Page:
The house was declared "a hazard to the health and safety" of occupants and the public in a 1987 violation notice from the city's Department of Licenses and Inspections (L&I). But even after the city went to court against property owner William McCabe, neighbors complained that the house continued as an unlicensed rooming home that was filled with late-night noise and strewn with garbage, high weeds and raw sewage.
Neighbors said they have not seen McCabe since last year, and that vagrants began using the house at night.
The turning point came in August. In response to another demand for action by neighbors, the Holmesburg Civic Association and City Councilwoman Joan Krajewski, L&I reinspected the house and declared it a "public nuisance"
because it appeared to be vacant, open and abandoned.
"I guess they were worried that we would block Rhawn and Frankford," Gronendahl said, referring to residents' threats to stage a street protest.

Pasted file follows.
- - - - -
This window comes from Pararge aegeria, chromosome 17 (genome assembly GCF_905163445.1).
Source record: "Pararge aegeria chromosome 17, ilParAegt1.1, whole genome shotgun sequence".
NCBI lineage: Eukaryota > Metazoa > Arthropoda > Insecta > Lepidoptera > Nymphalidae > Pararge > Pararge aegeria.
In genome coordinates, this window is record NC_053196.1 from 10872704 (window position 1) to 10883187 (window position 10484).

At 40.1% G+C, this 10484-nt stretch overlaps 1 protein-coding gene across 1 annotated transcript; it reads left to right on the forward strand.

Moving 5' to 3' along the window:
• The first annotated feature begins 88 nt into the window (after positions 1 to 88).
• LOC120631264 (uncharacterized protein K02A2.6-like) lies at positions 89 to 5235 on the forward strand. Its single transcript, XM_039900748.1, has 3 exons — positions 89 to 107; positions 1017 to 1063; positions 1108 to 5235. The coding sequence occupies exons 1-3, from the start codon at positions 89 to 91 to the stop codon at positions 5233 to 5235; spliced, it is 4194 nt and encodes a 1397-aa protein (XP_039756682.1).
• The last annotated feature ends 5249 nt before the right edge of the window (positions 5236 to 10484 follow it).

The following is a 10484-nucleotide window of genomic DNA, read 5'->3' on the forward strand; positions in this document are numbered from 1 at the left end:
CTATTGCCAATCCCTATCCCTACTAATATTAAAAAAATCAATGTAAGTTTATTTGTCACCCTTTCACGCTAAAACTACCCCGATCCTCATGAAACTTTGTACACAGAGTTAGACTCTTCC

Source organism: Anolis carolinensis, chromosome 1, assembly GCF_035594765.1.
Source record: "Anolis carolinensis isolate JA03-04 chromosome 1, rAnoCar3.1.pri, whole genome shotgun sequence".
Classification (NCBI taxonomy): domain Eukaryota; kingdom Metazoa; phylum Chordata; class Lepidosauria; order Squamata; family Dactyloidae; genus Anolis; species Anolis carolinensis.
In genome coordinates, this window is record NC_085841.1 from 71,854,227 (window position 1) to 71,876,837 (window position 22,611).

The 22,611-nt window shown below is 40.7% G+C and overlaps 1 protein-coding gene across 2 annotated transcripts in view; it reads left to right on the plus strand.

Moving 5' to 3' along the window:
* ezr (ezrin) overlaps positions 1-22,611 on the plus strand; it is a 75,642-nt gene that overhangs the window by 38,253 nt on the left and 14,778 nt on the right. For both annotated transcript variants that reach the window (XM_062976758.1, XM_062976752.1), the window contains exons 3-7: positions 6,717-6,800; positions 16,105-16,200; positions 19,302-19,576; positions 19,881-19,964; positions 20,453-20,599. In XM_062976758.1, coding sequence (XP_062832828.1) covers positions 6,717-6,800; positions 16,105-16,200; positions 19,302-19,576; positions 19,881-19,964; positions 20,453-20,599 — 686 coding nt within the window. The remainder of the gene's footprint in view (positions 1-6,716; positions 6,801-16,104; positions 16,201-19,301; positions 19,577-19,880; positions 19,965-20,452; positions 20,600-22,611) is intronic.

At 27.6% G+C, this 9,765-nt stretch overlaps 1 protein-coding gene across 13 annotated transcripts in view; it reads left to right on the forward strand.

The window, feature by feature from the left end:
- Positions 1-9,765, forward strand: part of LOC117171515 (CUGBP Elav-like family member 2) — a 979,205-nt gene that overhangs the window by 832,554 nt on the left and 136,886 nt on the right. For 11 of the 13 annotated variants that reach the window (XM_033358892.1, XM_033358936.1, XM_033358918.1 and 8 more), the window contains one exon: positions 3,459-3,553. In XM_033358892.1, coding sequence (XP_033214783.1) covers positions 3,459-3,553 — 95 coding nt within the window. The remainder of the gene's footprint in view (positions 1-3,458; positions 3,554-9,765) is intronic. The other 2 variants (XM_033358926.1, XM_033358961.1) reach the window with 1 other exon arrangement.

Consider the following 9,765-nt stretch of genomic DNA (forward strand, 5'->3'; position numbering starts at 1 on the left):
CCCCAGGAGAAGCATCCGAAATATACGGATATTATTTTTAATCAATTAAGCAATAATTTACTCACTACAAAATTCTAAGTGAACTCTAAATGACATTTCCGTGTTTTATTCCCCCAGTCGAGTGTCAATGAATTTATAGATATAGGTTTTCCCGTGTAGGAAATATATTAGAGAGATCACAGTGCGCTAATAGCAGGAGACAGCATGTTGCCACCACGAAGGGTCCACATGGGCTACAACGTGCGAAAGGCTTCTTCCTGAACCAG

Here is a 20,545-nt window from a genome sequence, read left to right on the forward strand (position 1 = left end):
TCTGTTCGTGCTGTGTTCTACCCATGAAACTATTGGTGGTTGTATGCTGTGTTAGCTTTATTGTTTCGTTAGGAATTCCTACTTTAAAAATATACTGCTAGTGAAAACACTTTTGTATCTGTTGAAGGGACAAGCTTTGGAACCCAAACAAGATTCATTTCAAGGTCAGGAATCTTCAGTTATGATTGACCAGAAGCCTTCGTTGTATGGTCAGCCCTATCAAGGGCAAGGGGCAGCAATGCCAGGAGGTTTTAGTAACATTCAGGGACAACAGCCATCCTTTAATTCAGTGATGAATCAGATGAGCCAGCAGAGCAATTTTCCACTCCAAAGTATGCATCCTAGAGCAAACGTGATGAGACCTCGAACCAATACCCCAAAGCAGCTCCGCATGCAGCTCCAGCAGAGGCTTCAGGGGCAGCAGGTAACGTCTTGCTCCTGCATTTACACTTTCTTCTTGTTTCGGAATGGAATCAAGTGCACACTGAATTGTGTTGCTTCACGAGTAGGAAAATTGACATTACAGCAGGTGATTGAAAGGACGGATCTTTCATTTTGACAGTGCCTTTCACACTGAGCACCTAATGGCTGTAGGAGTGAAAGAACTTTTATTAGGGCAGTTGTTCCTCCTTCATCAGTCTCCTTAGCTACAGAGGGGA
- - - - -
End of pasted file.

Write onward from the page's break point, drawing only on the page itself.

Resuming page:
McCabe did not respond to the public nuisance declaration with a cleanup plan, as required, so L&I on Aug. 28 and 29 boarded up the house and trimmed overgrown weeds and bushes, said L&I spokeswoman Cynthia Bayete.
McCabe, 60, has been in Graterford Prison since December on an unrelated offense. He is serving a sentence of one to two years for risking and endangering another person, according to prison records.
Gronendahl and Dence said the initial "clean and seal" work left much to be desired. Garbage and shrubbery clippings littered the yard, and a second- floor rear entrance remained open.
However, the civic association subsequently was allowed to remove a makeshift set of wooden steps from the rear of the twin to prevent vagrants
from getting inside, Gronendahl said.
And after several residents hauled tires, a refrigerator and a freezer from the sideyard to the curb, city crews collected the items in early September, Dence said.
"It looks very, very good," she said. "It doesn't look like the same property. Every single piece of debris is gone. . . . It's safer for us all."